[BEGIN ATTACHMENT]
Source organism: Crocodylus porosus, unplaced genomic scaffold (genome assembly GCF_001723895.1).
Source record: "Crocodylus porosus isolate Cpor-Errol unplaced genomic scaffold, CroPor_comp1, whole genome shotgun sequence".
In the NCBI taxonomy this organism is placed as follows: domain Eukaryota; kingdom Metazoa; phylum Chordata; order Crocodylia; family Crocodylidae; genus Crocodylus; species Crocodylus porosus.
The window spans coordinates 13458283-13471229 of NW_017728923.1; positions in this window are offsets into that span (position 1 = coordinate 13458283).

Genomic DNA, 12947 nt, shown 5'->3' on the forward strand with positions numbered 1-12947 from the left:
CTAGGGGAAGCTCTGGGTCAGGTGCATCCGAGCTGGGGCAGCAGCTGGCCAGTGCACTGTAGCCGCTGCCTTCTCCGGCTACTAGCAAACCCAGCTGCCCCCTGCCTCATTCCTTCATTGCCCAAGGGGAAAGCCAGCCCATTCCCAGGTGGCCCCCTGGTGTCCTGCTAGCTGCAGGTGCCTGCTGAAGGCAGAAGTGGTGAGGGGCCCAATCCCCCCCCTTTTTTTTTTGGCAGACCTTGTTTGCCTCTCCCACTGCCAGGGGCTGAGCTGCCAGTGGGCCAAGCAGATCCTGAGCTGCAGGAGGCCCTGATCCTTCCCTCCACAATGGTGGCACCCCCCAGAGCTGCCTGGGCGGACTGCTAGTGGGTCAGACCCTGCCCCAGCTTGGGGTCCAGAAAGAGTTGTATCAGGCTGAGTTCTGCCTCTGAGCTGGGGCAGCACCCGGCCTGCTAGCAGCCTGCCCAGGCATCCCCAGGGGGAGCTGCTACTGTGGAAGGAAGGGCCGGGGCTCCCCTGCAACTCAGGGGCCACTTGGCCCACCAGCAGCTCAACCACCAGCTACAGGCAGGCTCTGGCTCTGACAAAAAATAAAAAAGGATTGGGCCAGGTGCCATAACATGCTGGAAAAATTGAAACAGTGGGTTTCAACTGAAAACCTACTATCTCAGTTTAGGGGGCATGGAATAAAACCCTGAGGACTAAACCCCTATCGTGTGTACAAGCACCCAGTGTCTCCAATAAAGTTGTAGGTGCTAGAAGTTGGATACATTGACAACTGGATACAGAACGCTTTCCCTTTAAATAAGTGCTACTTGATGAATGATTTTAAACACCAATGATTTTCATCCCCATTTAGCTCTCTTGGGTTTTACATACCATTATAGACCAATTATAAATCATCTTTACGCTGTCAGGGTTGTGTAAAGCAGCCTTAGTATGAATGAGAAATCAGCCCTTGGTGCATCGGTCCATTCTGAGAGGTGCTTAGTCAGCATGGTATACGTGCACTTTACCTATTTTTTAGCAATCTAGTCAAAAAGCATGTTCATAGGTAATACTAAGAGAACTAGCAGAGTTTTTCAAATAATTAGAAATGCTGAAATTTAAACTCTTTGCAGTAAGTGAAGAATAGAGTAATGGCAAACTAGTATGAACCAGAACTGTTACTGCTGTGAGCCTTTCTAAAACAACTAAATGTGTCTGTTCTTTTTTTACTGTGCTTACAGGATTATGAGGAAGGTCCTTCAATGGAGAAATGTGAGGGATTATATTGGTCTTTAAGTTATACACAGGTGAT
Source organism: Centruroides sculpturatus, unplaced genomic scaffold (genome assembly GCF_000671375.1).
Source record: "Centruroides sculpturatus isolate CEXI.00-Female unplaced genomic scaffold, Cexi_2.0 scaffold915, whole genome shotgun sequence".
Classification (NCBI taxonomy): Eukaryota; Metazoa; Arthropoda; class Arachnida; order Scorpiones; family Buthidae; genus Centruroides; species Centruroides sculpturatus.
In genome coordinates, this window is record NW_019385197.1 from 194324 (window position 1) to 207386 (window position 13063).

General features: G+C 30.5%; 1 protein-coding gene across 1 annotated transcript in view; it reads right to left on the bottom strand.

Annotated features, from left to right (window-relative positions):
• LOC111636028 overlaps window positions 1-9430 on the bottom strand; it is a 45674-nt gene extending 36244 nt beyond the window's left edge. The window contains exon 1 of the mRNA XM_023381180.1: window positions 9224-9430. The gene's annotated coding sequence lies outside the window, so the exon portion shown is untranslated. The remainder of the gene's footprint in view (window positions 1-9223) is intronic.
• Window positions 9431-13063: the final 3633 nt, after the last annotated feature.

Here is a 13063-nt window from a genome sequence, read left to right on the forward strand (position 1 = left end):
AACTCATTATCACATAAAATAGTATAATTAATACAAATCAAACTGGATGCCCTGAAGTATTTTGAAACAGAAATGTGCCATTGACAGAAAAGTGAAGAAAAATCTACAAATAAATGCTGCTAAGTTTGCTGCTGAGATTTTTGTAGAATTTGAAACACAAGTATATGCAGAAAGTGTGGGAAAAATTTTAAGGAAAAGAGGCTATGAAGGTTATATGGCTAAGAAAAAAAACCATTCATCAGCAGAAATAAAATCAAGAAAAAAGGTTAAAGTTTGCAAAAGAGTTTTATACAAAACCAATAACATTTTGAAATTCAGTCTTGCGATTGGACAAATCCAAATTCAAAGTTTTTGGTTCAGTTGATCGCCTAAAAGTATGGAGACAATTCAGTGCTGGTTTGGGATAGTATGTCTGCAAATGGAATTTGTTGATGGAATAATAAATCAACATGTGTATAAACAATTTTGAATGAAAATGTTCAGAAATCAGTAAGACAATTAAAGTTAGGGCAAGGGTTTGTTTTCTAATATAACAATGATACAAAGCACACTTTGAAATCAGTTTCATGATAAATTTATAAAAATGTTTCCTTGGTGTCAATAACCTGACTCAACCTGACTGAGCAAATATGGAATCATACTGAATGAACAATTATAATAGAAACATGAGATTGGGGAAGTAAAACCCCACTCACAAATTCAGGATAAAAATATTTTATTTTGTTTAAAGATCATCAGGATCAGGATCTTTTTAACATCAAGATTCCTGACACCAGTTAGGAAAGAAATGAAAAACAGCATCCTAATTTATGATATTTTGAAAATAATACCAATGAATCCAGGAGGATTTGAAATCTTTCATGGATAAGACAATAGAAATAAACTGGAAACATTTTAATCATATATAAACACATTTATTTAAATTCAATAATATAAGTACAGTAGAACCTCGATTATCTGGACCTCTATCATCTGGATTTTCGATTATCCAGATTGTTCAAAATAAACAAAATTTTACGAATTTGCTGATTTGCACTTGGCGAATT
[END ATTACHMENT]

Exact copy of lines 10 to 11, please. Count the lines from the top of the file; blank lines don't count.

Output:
In genome coordinates, this window is record NW_019385197.1 from 194324 (window position 1) to 207386 (window position 13063).

General features: G+C 30.5%; 1 protein-coding gene across 1 annotated transcript in view; it reads right to left on the bottom strand.